Hello Community I am look at C++ assembly, I have compiled a benchmark from the PARSEC suite and I am having difficulty knowing how do they name the class attribute functions in assembly language. for example if I have a class with some functions to manipulate it, in cpp we call them like test.increment(); After some investigation I found out that this function is


represented as:


in assembly, or at least this is what I have found out.

Let me know if I am wrong! Is there some fixed rule for the mapping? or are they random? Thanks


It's called name mangling, is necessary because of overloads and templates and such (i.e. the plain chars-and-numbers name isn't enough to identify a chunk of code unambiguously; embedding spaces or <> or :: in names usually isn't legal; copying the additional information in uncondensed, human-readable form would be wasteful), and it therefore depends on types, arity, etc.

The exact scheme can vary, but usually each compiler is self-consistent for a relatively long time (sometimes even several compilers can settle for one way).


That's called name mangling.. It is compiler dependant. No standard way, sorry :)

  • It may not be the C++ standard but some platforms do have a standard ABI. The then ensures that different compilers create binary compatible code. For instance the ARM EABI is well defined. – doron Feb 7 '11 at 18:36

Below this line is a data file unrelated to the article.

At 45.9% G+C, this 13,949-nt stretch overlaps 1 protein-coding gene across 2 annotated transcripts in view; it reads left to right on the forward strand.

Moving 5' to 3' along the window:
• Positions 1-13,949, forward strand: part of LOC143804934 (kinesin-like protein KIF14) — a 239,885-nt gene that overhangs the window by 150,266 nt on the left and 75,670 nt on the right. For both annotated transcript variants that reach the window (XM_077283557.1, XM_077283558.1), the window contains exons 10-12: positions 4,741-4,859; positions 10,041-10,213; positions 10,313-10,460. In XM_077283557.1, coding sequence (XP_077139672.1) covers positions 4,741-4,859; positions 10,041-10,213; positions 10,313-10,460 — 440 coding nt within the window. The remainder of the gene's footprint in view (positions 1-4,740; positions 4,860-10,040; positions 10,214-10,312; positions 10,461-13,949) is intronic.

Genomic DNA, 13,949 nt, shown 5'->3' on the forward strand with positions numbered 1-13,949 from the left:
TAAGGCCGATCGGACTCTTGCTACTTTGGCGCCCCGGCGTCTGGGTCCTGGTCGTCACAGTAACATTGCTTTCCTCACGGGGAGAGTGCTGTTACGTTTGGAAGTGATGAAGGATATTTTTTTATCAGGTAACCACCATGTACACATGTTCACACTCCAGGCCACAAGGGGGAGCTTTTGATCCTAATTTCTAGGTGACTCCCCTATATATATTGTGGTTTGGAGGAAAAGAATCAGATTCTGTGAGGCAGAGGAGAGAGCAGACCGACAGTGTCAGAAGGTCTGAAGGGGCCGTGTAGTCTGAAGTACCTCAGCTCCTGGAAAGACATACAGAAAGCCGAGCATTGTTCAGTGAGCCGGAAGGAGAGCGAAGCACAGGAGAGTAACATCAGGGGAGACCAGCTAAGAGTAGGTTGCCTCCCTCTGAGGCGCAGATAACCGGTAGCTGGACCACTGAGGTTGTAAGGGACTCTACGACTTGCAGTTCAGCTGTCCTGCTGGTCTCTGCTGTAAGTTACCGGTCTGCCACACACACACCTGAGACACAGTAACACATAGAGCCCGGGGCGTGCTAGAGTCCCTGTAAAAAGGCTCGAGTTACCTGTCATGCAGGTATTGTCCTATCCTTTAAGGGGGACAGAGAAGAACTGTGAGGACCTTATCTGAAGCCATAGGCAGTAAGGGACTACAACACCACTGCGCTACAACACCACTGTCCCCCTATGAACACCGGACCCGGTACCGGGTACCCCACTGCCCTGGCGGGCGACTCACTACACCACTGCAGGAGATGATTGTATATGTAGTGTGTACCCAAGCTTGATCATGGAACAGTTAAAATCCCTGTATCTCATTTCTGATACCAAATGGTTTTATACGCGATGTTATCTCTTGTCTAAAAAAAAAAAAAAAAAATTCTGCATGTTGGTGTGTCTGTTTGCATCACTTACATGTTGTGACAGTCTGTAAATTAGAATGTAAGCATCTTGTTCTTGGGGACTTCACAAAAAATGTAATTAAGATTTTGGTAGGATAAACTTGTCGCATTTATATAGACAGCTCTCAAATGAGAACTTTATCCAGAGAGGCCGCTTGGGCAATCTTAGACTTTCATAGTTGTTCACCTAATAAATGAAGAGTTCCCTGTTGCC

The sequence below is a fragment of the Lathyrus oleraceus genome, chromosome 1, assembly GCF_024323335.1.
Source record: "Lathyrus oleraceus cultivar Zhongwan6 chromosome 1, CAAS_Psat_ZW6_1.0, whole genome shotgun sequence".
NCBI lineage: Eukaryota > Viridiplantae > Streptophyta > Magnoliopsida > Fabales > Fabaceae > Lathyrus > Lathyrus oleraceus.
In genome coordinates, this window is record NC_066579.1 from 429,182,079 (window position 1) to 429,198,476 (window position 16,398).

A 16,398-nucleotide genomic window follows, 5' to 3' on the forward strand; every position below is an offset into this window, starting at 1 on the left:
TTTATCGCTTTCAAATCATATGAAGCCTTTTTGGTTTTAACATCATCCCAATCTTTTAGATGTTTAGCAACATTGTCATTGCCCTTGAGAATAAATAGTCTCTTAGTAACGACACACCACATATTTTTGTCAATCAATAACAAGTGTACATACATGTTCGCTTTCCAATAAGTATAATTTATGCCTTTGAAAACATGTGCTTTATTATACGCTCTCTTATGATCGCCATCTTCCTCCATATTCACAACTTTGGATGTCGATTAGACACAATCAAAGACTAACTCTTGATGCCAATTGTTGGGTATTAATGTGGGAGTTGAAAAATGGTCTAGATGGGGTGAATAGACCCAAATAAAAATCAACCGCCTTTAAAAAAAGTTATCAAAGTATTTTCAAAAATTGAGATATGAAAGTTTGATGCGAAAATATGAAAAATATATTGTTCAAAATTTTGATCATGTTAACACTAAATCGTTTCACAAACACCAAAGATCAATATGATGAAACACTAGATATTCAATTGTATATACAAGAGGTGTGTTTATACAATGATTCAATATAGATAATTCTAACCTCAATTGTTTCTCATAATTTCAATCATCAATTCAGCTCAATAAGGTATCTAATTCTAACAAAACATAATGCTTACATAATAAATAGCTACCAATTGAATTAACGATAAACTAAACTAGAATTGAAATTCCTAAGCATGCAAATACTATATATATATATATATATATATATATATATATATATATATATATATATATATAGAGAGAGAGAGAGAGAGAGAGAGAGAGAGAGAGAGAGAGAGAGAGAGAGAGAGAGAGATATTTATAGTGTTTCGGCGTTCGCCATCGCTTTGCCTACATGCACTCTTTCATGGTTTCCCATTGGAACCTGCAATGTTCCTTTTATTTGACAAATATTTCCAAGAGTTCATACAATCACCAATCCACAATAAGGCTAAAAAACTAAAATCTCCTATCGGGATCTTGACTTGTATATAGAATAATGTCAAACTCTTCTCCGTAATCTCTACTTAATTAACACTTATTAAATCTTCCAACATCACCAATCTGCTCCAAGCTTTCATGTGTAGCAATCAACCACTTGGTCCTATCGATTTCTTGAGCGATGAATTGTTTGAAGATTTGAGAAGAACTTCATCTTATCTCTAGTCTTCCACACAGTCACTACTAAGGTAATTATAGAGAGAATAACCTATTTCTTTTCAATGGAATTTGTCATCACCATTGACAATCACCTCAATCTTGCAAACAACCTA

• @doron: Good point. +1 – neuro Feb 8 '11 at 16:36

C++ allows function overloading, this means that one can have two functions with the same name but different parameters. Since your binary formats do not understand type this is a proble. The way that this is worked around is to use a scheme called name mangling. This adds a whole function of type information to the name used in the source file and ensures one calls the correct overload.

The extra letters etc that are added are governed by the particular Application Binary Interface (ABI) being used. Different compilers (and sometimes even different versions) may use different ABIs.


Yes there's a standard method for creating these symbols known as name mangling.

  • 2
    No, it's not standard. – user395760 Feb 7 '11 at 11:21
  • "The C++ language does not define a standard decoration scheme, so each compiler uses its own." – Sandu Liviu Catalin Mar 22 '14 at 18:23

Your Answer

By clicking “Post Your Answer”, you agree to our terms of service, privacy policy and cookie policy

Not the answer you're looking for? Browse other questions tagged or ask your own question.